However, the advent of close-in missiles (radar and infrared-guided), and off-boresight targeting through helmet-mounted sights, has made these tactics increasingly obsolete, although still widely practised. Placing a crosshair in your visor on your opponent just by turning your head – rather than your aircraft – and launching a missile that immediately homes in on that aim or source is so much simpler than manoeuvring your nose/gun on to them.

So, the air combat moves that we see in the movies and at airshows are increasingly irrelevant today, although relative performance and energy are still key to optimising the employment of your weapons, while evading those of your enemy. So speed still has its place, but in Top Gun 2 it might be more appropriate for Maverick to say: “I feel the need, the need for a fused sensor, off-boresight, agile, energy efficient, long-range, high-probability-of-kill, hardened and secure weapon system with exceptional self-defence aids and low signature.” [F-35 anyone? Buehler?] His wingman would agree, provided he hadn’t been replaced by an AI chip. I am of course making the leaping assumption that even Maverick is needed, but that’s another article."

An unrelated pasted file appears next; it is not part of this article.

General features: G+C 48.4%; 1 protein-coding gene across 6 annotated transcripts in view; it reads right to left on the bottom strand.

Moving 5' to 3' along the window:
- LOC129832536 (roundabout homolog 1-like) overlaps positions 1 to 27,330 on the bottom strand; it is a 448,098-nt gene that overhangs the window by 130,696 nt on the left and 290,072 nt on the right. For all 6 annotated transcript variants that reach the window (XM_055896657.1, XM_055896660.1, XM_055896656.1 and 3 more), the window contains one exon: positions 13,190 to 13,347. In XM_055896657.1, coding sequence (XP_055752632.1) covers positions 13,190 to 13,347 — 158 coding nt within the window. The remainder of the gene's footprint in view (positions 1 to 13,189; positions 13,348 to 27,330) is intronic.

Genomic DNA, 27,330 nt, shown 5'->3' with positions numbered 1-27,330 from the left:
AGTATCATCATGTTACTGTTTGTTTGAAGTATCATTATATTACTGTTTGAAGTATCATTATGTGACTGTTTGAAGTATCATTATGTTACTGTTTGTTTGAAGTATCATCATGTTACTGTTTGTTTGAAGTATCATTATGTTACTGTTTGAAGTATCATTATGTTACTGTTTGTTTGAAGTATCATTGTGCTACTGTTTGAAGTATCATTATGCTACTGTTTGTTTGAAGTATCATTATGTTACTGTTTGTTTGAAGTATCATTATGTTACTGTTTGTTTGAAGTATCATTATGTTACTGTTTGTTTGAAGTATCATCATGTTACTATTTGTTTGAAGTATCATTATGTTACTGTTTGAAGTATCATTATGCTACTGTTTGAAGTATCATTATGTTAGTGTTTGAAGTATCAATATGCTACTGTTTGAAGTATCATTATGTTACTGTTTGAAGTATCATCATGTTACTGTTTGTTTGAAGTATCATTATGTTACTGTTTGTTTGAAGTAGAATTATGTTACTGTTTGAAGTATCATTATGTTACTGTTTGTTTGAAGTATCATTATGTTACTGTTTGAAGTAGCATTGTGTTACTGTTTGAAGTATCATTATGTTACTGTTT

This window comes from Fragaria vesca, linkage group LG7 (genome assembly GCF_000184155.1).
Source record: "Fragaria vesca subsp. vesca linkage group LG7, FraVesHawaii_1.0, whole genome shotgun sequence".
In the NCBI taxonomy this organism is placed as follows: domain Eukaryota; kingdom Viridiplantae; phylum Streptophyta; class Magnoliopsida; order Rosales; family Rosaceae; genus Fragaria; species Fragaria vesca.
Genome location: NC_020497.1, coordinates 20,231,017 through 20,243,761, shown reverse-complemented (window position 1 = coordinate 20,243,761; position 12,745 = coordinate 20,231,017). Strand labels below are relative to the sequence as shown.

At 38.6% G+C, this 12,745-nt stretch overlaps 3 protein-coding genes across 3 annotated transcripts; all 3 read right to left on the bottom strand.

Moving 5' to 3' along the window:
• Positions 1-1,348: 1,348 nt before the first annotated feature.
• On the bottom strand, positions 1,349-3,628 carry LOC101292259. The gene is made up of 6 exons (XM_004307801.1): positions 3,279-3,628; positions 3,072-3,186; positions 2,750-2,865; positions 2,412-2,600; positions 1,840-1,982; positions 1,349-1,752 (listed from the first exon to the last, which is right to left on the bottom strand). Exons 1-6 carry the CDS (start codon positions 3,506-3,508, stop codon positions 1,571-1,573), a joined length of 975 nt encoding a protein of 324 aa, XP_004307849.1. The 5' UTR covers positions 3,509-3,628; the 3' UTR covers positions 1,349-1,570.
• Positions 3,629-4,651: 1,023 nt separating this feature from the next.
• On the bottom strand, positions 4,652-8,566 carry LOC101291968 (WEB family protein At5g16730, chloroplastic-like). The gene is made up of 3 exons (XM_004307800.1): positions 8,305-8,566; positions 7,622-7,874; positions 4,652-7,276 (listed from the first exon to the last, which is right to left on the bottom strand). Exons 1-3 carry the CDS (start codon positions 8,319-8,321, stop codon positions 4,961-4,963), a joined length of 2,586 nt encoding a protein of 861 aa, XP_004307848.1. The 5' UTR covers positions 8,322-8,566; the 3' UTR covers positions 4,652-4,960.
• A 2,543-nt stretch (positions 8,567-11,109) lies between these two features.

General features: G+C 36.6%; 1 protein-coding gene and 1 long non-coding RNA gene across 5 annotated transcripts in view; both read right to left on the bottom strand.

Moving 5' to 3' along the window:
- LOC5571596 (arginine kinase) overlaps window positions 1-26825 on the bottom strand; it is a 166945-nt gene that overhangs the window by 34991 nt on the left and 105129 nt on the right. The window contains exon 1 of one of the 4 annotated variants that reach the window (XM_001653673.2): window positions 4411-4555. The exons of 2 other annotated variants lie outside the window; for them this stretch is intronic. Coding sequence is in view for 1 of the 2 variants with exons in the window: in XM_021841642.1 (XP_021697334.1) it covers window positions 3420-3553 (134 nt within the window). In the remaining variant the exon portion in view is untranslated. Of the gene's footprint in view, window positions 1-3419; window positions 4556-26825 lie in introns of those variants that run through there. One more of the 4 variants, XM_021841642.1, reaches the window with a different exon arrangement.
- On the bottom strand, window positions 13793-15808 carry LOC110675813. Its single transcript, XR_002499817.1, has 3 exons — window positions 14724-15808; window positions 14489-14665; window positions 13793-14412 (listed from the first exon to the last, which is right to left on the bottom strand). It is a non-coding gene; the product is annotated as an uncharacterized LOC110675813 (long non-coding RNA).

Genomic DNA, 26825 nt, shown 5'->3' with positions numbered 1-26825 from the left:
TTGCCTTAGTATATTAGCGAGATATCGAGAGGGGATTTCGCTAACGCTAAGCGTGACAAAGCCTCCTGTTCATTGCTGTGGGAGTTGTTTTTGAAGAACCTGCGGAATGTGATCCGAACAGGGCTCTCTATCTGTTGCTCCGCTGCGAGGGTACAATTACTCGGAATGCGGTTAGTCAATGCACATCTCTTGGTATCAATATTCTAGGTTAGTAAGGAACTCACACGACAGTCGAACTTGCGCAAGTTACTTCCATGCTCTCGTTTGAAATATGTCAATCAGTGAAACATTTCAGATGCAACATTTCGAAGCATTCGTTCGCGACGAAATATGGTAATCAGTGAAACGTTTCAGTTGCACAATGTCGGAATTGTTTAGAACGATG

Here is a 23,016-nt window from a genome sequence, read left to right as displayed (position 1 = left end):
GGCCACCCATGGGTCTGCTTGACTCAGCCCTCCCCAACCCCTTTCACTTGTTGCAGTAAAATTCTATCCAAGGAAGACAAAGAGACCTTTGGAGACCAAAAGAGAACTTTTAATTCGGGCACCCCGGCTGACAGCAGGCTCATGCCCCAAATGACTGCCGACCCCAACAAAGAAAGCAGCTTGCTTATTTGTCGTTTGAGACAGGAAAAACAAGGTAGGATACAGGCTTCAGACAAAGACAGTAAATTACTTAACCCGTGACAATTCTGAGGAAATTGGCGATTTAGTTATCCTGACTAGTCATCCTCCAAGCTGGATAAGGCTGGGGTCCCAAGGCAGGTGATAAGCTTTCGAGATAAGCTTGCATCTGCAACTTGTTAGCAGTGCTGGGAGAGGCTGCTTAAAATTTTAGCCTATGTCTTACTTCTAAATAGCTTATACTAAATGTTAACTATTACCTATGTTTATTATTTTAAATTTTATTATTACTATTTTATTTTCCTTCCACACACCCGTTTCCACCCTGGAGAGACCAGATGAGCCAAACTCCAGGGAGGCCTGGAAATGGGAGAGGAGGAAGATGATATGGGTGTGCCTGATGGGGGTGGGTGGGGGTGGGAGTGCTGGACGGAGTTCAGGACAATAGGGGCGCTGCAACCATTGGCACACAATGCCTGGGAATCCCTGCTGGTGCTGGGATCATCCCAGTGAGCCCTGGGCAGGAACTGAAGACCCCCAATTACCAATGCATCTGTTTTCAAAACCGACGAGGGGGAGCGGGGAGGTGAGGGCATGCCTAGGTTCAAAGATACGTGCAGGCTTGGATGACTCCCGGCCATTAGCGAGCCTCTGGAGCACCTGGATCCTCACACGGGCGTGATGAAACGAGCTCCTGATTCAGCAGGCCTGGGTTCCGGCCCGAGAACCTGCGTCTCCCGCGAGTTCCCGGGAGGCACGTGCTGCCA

Source: AirForces Monthly Magazine August 2019 #377

Re: Fighter agility [Oh NO! Another ACM thread <sighs> :-)

Unread postPosted: 13 Feb 2021, 15:15
by spazsinbad
BVR Combat [3 page PDF of article attached]
Dec 2019 Air Marshal (ret’d) Greg Bagwell CB CBE

"As you might expect, beyondvisual- range, or BVR, combat is the term used to describe aerial engagements when neither aircraft is able to detect the other with the naked eye. Air Power Association President, Air Marshal (ret’d) Greg Bagwell CB CBE, examines what’s required to ‘reach out and touch’ an enemy aircraft.

In a previous article I discussed the finer arts of dogfighting, a situation in which two or more aircraft engage in visual combat – see Fighter agility, August, p84-86. Usually this state of affairs arrives either because the aircraft haven’t seen each other earlier or the rules of engagement have necessitated a visual identification. Of course, dogfighting was borne of an era when aircraft were only able to engage each other in combat using relatively short-range guns or cannon, normally in fixed installations. Now, we see combat aircraft carrying a much more varied and capable suite of missiles that are able to ‘reach out and touch’ another aircraft, dozens or even hundreds of miles away. Air combat today is a very different proposition than it was during the early days of air power. This includes the use of either third-party cueing (such as an airborne or ground-based radar) or onboard methods such as radar or infrared search systems.